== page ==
That dogma has become problematic, because several “infallible” popes have preached anti-Semitic vilification of the sort that’s no longer generally accepted in the Christian world. In 1998, a church report tried to explain that the popes once taught “anti-Judaism,” which exposed theological errors, but not “anti-Semitism,” which was “more sociological and political than religious.” Kertzer rejects this distinction, although he acknowledges that it’s one the church hierarchy has long attempted to make.

The Vatican often encouraged commentators who asserted that Jews were racially inferior, morally subhuman, or innately depraved, yet such claims were a potential inconvenience to church doctrine. After all, Jesus, his disciples, and his venerated mom were all Jews, and the Torah is part of the Christian Bible. In addition, many church leaders believed that Jews could (and should) be converted. Thus Catholics could believe that Jews inherently smelled bad, as long as they accepted that a Jew’s stink would disappear when he was baptized.

The Catholic explanation for Jewish wickedness was that it stemmed from a document that had nothing to do with the Catholic Bible: the Talmud, the famously difficult miscellany of Jewish law, commentary, and more. Supposedly, the Talmud ordered Jews to hate, exploit, and even murder Christians, and to use their blood for religious rites. Periodically, Catholic authorities would organize mass burnings of copies of the evil book.

While officially teaching otherwise, however, the church got pretty chummy with those who did believe that the Jews were a race apart, inhuman and irredeemable. Such Catholic newspapers as Civiltà cattolita and La Croix—which billed itself as “the most anti-Jewish newspaper in France”—offered scathing attacks on Jews, even threatening physical violence. This contradicted Catholic teachings, yet these publications were generally encouraged by the Vatican. The popes did not protest when a Polish priest in 1923 called for exterminating Jews, “down to the last one,” or when a prominent member of the Catholic-backed Austrian political party joked that during baptism Jewish converts should be immersed “for the duration of five minutes,” or when leading French anti-Semite Edouard Drumont claimed that not even baptism could banish a Jew’s innate stench. Indeed, despite the church doctrine that Jews could be saved by baptism, the Jesuits’ 16th-century ban on accepting members of Jewish descent was not lifted until 1946.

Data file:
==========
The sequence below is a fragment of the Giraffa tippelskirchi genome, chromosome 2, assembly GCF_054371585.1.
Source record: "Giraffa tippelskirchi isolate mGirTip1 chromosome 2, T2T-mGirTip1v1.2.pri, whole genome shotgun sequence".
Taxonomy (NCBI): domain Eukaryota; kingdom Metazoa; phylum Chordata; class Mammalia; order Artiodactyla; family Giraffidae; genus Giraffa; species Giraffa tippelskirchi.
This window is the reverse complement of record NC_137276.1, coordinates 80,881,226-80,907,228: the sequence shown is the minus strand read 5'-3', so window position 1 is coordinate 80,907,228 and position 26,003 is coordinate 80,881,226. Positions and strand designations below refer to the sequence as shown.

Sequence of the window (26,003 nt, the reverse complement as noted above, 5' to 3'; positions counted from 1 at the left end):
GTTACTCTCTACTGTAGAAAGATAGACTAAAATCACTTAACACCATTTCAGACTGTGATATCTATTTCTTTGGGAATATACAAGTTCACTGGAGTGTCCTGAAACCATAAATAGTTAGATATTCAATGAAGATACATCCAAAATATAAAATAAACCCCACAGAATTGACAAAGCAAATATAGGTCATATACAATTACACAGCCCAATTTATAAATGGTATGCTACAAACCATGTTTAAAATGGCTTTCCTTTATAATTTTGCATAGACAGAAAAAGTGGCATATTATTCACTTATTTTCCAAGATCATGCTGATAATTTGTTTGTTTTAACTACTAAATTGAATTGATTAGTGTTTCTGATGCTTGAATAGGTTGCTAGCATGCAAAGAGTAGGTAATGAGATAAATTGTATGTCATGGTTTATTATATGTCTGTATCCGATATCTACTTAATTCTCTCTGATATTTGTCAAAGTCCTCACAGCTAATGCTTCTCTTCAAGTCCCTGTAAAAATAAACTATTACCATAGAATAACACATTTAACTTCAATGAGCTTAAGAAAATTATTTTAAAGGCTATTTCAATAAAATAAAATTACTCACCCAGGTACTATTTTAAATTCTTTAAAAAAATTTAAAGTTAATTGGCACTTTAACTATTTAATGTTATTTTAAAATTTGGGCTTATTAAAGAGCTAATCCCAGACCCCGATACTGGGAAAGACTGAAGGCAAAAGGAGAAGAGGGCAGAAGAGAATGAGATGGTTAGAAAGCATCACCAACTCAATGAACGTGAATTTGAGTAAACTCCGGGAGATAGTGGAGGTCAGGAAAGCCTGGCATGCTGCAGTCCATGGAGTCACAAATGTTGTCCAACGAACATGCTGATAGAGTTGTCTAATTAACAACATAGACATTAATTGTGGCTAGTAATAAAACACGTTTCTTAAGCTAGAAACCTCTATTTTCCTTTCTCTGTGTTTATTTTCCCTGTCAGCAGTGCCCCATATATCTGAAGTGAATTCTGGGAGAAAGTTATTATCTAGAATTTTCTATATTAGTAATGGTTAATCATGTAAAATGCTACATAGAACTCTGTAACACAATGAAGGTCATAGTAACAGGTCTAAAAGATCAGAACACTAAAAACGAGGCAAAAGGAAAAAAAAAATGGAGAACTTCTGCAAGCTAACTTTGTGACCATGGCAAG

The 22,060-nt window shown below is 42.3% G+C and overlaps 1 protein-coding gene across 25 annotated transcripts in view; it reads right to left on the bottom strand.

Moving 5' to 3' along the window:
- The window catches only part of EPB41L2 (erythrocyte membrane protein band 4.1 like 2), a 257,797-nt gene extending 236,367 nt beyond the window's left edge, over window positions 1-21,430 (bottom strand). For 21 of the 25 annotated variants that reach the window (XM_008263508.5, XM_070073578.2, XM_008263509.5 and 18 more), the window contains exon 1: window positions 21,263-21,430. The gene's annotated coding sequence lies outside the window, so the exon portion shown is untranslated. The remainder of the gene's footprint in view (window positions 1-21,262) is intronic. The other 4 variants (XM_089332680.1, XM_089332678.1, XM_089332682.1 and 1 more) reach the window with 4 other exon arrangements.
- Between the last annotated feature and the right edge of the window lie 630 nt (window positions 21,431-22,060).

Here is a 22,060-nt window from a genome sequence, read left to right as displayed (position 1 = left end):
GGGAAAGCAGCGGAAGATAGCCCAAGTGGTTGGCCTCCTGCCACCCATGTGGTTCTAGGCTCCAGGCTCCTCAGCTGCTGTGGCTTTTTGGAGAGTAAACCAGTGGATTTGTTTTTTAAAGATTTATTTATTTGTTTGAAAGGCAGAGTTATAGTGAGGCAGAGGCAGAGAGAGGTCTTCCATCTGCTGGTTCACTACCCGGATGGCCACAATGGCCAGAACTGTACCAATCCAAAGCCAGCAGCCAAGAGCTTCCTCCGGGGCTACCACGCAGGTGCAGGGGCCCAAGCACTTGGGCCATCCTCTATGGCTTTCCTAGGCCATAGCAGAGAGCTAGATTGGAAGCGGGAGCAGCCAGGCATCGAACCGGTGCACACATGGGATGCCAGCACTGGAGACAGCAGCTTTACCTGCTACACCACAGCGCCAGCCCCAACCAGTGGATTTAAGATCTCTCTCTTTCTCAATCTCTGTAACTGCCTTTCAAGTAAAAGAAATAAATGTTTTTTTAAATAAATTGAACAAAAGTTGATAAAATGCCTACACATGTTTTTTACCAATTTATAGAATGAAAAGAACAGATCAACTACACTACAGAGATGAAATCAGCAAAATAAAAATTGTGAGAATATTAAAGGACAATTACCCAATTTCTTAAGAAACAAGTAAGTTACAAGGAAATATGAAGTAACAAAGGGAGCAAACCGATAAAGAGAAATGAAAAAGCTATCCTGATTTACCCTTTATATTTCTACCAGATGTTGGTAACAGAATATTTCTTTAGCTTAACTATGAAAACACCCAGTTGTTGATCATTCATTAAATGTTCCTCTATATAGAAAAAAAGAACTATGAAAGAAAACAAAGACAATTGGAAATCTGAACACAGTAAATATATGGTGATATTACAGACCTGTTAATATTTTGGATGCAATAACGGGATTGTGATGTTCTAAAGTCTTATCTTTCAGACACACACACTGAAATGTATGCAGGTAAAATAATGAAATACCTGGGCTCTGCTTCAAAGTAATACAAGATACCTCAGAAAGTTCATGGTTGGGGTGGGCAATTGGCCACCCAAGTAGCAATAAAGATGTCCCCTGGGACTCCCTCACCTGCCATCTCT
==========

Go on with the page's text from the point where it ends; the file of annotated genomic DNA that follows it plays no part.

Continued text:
The Popes Against the Jews is based primarily on documents from the Inquisition archives, which the Vatican opened to scholars in 1998. Because it draws so heavily on official pronouncements, the book is sometimes dry, although it’s enlivened by astonishing tales of Jews accused of ritual murder and of Jewish children abducted from their families because someone claimed the kids had been baptized and thus could not remain with their unsanctified parents. (One such incident is the subject of Kertzer’s previous book, The Kidnapping of Edgardo Mortara.) The author’s own prose, although lucid and admirably unmannered, can also be a little stodgy. Explaining the appeal of the Masons, he writes that “people wanted to join mainly as a way of making social contacts, meeting intellectual needs, and providing satisfying social interaction.” Sounds like fun!

The book will probably prove too specific for most readers, and by design, it’s a bit repetitive: After demonstrating that the church abetted anti-Semitism in Italy, Kertzer then makes roughly the same argument about France, Austria, and Poland. His focus on Catholicism also leads him to barely consider some crucial factors in European anti-Semitism. Although he notes that Hitler spent his youth in strongly Catholic—and thus anti-Semitic—Austria, Kertzer is obliged to almost ignore Germany, which was predominantly Protestant. When he discovers “Germany’s emerging anti-Semitic movement” in 1892, he’s at least a few decades (and possibly a few centuries) behind the curve.

Still, Kertzer has achieved his aim, demolishing the Vatican’s distinction between the bad “anti-Semitism” of the secular world and its own, not-so-bad “anti-Judaism.” Cornwell ends his book by concluding that Pius XII was “not a saintly exemplar.” Kertzer can now add: Neither were his 19th- and 20th-century predecessors. CP